Mr. JUSTICE SCHAEFER, dissenting:
The Michigan injunction appears to have been based (1) upon the venue statute of that State which requires that an action against a railroad be brought in the county of the plaintiff's residence if the railroad's lines traverse that county, and (2) upon allegations as to impossibility of compelling the attendance of witnesses in Illinois and the added expense and inconvenience of trying the action in Illinois. On the authority of Atchison, Topeka & Santa Fe Railway Co. v. Sowers, 213 U.S. 55, 53 L.ed. 695, and Tennessee Coal, Iron, & Railroad Co. v. George, 233 U.S. 354, 58 L.ed. 997, defendant concedes that Illinois is not required to give full faith and credit to the Michigan venue statute. It urges, however, that Illinois is required to give full faith and credit to the injunction issued by the Michigan court.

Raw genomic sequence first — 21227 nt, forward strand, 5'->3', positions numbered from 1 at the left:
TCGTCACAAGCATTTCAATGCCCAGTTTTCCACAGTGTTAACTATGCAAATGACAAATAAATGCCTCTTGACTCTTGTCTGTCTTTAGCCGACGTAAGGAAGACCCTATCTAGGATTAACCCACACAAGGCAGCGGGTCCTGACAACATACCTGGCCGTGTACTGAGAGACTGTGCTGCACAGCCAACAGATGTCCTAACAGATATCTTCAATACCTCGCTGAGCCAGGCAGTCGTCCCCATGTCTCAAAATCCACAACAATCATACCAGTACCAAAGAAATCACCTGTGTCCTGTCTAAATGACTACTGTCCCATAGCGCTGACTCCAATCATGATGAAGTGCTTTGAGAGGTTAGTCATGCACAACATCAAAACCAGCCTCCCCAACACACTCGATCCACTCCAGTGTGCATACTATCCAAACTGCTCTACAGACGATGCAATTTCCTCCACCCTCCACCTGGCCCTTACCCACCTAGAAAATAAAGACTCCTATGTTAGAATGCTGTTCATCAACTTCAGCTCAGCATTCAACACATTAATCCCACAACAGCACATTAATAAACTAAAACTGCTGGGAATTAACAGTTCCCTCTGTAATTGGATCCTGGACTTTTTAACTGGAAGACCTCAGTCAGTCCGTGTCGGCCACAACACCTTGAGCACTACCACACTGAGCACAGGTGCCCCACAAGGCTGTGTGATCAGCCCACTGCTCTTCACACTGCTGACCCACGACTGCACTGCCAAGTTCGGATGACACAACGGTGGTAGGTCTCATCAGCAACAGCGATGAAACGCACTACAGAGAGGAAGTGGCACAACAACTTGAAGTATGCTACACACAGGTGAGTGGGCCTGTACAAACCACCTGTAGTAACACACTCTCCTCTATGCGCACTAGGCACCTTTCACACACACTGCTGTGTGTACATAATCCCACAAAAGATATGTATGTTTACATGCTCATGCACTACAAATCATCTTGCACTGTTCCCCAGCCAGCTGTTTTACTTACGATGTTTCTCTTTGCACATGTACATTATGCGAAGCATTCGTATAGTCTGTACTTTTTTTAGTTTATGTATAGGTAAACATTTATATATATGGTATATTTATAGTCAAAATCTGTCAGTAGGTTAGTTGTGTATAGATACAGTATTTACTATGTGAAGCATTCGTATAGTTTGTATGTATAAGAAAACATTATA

I agree with the majority that in situations like the present one, the useful maxim "equity acts in personam" does not tell the full story. By concentrating upon the immediate effect of the injunction it overlooks the purpose for which it was sought and the result that it must achieve if it is to accomplish its purpose. When the Chancellor, in Bacon's day, enjoined the successful party from enforcing the judgment he had obtained at law, the end result was an interference with the processes of the law courts. In the same way, if the Michigan injunction accomplishes its purpose, the operation of the Illinois courts will have been interfered with. It is this inevitable interference with the operation of the courts of sister States that has largely prompted this court's reluctance to authorize the issuance of such injunctions. And I think that this inevitable interference has a bearing upon the claim of such an injunction to recognition under the full-faith-and-credit clause.